Fast-track the internalization process.

I’ve found that we can fast-track other tasks to become unconscious in this way, if we only change the context in which they’re executed. For example, the reason I never forgot my keys after implementing that system wasn’t because the tasks improved my memory, but because I specifically setup a system in which I couldn’t allow myself to leave without the keys, even if I did forget them. When they weren’t in my hand, I had to go back inside and grab them before leaving. The reason it worked is because I put absolutely zero faith in my own ability to remember whether I had my keys, and put all my trust in the system I had created to make up for my deficiency. Like programming a piece of computer software, it’s just a matter of picking the right actions in placing them in the correct order. 

You can do the same with your Twitch habits. Any action which doesn’t require critical thinking can be mentally automated, as long as you create a solid system, and then learn to trust that system implicitly. Similar to the ‘Architect and Builder’ concept I described in the entry Separate Your Two Streaming Selves, as long as you’ve planned out what you’re going to do, you just need to execute on those plans in the moment. I talked in the entry How to Get in the Habit of Streaming about using a calendar rigidly and effectively, so you don’t allow yourself to let other plans strong-arm streaming out of your days. In Your Twitch Channel Needs an Elevator Pitch, I helped you to pre-plan your channel introduction, so you can speak more coherently when describing your content. These systems aren’t always perfect from the first iteration either- in the entry Perfecting Your Pre-Stream Checklist, I went through a few methods of how you can revise your workflow in order to optimize results. As long as you keep planning and revising, you’ll be able to eliminate some of the mistakes that most frequently haunt your content. 


Of course, I’m not suggesting you obsessively create ritualistic actions for every single stream-related task. But when you have a serious issue- either trying to break a certain bad habit, or form a good one- it’s time to focus less on thinking and more on following orders. By building a strong enough system, it will prevent you from making that mistake ever again. As the Greek philosopher Archilochus said, "We don't rise to the level of our expectations; we fall to the level of our training." When we’re distracted or under pressure is when we’re most at risk of making mistakes, but by implementing a foolproof system beforehand, we’ll be prepared for anything. This technique has been immensely helpful for me, and I hope you’ll find just as much success in strengthening your Twitch habits!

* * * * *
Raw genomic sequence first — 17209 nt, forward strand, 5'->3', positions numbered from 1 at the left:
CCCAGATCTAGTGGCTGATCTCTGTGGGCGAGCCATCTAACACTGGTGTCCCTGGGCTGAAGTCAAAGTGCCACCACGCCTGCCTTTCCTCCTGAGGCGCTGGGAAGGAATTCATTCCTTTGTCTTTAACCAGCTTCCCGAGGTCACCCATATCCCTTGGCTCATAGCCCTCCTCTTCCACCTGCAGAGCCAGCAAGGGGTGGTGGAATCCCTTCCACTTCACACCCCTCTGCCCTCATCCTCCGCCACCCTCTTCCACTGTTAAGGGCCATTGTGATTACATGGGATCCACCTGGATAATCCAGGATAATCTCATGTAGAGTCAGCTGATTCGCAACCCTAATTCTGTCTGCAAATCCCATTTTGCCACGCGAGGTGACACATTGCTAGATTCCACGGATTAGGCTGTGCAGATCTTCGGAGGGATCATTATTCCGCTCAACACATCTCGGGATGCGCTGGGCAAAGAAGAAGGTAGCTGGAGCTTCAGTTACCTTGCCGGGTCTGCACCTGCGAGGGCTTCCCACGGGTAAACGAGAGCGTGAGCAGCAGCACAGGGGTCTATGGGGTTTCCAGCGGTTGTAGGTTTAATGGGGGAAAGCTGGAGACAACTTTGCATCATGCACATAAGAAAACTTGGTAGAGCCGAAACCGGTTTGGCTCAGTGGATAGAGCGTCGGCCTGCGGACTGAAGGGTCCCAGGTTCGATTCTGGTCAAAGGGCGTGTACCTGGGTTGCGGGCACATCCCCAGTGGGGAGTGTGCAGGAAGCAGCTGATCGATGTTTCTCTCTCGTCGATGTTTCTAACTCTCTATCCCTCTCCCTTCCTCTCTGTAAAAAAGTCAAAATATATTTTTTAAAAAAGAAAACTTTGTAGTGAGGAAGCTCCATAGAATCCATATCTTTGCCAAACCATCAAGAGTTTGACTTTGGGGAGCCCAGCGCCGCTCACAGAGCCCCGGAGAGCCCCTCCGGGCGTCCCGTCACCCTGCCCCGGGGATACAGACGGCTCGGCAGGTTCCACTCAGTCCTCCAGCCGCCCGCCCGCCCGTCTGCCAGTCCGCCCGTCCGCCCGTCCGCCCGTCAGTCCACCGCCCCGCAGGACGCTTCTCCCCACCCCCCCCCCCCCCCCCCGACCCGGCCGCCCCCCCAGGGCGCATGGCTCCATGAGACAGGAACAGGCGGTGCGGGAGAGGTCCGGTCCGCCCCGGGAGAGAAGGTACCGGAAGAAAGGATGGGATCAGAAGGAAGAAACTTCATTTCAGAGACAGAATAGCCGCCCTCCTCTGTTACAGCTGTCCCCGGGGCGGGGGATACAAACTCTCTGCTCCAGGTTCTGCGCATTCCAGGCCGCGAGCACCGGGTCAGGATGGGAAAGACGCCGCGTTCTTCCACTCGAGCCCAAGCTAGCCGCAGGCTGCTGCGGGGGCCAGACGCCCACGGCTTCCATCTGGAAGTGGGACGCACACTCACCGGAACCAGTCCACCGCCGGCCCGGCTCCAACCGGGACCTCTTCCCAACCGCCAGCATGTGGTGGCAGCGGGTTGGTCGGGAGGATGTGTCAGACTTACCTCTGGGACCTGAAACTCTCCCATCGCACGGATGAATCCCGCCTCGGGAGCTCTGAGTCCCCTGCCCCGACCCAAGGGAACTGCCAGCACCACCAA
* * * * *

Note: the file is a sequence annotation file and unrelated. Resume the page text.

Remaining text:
Friday, January 22, 2021

Turn Your Household Tech into Stream Equipment

If you’ve been following The Twitch Playbook for a while, you’ve heard me talk several times about how easy it should be to go live. I often suggest using things you have lying around the house, so you can start broadcasting without zero preparation required, as well as zero pressure. This is a great way to save money and make quick course-correcting decisions. Even more importantly, it’s a great mental workout that can help you think outside the box when setting up and improving your channel. Whether you’re getting ready to start streaming right now, or you want to add onto a channel that’s been going strong for years, don’t discount the benefit of turning household tech into stream equipment.


The first step when taking advantage of your household tech is to avoid throwing it away. The amount of valuable parts which get trashed, lost or otherwise overlooked in the average person’s home is astounding. Old PC parts, controllers, adapters, cables, keyboards, headphones- the list goes on and on. And there are a few good habits you can start right now, in order to remedy this under your own roof.